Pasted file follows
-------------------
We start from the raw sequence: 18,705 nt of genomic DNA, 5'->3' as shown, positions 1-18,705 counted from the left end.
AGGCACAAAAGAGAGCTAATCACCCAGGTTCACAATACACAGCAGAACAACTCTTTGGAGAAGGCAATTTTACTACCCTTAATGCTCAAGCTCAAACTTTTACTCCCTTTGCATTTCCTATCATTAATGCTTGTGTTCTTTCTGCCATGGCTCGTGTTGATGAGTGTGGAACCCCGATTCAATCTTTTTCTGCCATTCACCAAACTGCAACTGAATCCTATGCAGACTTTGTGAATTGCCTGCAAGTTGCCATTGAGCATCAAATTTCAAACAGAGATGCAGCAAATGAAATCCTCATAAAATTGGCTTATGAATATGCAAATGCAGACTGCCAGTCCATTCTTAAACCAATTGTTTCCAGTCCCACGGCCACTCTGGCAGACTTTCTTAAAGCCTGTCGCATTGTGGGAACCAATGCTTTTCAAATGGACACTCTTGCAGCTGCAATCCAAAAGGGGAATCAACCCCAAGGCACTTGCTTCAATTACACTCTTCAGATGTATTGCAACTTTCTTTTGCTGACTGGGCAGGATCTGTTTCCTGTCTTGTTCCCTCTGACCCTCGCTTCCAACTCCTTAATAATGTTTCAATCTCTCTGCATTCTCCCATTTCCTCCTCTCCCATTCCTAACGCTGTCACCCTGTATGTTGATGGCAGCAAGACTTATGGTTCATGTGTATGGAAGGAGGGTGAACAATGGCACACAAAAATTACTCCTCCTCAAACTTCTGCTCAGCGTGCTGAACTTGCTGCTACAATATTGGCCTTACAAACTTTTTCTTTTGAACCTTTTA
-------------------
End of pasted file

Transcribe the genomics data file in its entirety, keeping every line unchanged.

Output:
We start from the raw sequence: 18,705 nt of genomic DNA, 5'->3' as shown, positions 1-18,705 counted from the left end.
AGGCACAAAAGAGAGCTAATCACCCAGGTTCACAATACACAGCAGAACAACTCTTTGGAGAAGGCAATTTTACTACCCTTAATGCTCAAGCTCAAACTTTTACTCCCTTTGCATTTCCTATCATTAATGCTTGTGTTCTTTCTGCCATGGCTCGTGTTGATGAGTGTGGAACCCCGATTCAATCTTTTTCTGCCATTCACCAAACTGCAACTGAATCCTATGCAGACTTTGTGAATTGCCTGCAAGTTGCCATTGAGCATCAAATTTCAAACAGAGATGCAGCAAATGAAATCCTCATAAAATTGGCTTATGAATATGCAAATGCAGACTGCCAGTCCATTCTTAAACCAATTGTTTCCAGTCCCACGGCCACTCTGGCAGACTTTCTTAAAGCCTGTCGCATTGTGGGAACCAATGCTTTTCAAATGGACACTCTTGCAGCTGCAATCCAAAAGGGGAATCAACCCCAAGGCACTTGCTTCAATTACACTCTTCAGATGTATTGCAACTTTCTTTTGCTGACTGGGCAGGATCTGTTTCCTGTCTTGTTCCCTCTGACCCTCGCTTCCAACTCCTTAATAATGTTTCAATCTCTCTGCATTCTCCCATTTCCTCCTCTCCCATTCCTAACGCTGTCACCCTGTATGTTGATGGCAGCAAGACTTATGGTTCATGTGTATGGAAGGAGGGTGAACAATGGCACACAAAAATTACTCCTCCTCAAACTTCTGCTCAGCGTGCTGAACTTGCTGCTACAATATTGGCCTTACAAACTTTTTCTTTTGAACCTTTTA